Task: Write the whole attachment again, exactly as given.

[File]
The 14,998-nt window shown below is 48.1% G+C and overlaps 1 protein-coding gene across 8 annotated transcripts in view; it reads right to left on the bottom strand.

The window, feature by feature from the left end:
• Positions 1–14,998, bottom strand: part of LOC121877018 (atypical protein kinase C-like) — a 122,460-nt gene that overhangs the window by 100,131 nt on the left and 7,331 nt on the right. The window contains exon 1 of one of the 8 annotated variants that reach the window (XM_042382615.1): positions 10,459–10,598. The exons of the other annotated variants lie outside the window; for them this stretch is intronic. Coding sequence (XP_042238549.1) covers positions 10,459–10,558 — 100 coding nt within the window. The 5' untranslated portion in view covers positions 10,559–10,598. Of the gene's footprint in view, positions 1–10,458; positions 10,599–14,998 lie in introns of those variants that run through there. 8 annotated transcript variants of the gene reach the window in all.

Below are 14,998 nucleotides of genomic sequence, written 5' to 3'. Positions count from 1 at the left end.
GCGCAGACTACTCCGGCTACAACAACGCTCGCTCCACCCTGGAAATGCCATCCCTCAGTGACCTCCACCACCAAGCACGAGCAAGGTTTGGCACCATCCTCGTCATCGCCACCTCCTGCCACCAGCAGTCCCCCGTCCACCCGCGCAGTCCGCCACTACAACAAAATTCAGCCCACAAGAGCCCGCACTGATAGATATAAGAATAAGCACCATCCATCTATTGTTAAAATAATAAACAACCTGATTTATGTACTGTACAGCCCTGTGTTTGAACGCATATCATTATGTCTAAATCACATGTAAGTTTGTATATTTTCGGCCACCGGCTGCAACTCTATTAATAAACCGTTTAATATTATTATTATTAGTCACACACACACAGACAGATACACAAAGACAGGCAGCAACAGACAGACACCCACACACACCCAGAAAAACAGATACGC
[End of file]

The 14,998-nt window shown below is 48.1% G+C and overlaps 1 protein-coding gene across 8 annotated transcripts in view; it reads right to left on the bottom strand.

The window, feature by feature from the left end:
• Positions 1–14,998, bottom strand: part of LOC121877018 (atypical protein kinase C-like) — a 122,460-nt gene that overhangs the window by 100,131 nt on the left and 7,331 nt on the right. The window contains exon 1 of one of the 8 annotated variants that reach the window (XM_042382615.1): positions 10,459–10,598. The exons of the other annotated variants lie outside the window; for them this stretch is intronic. Coding sequence (XP_042238549.1) covers positions 10,459–10,558 — 100 coding nt within the window. The 5' untranslated portion in view covers positions 10,559–10,598. Of the gene's footprint in view, positions 1–10,458; positions 10,599–14,998 lie in introns of those variants that run through there. 8 annotated transcript variants of the gene reach the window in all.

Below are 14,998 nucleotides of genomic sequence, written 5' to 3'. Positions count from 1 at the left end.
GCGCAGACTACTCCGGCTACAACAACGCTCGCTCCACCCTGGAAATGCCATCCCTCAGTGACCTCCACCACCAAGCACGAGCAAGGTTTGGCACCATCCTCGTCATCGCCACCTCCTGCCACCAGCAGTCCCCCGTCCACCCGCGCAGTCCGCCACTACAACAAAATTCAGCCCACAAGAGCCCGCACTGATAGATATAAGAATAAGCACCATCCATCTATTGTTAAAATAATAAACAACCTGATTTATGTACTGTACAGCCCTGTGTTTGAACGCATATCATTATGTCTAAATCACATGTAAGTTTGTATATTTTCGGCCACCGGCTGCAACTCTATTAATAAACCGTTTAATATTATTATTATTAGTCACACACACACAGACAGATACACAAAGACAGGCAGCAACAGACAGACACCCACACACACCCAGAAAAACAGATACGC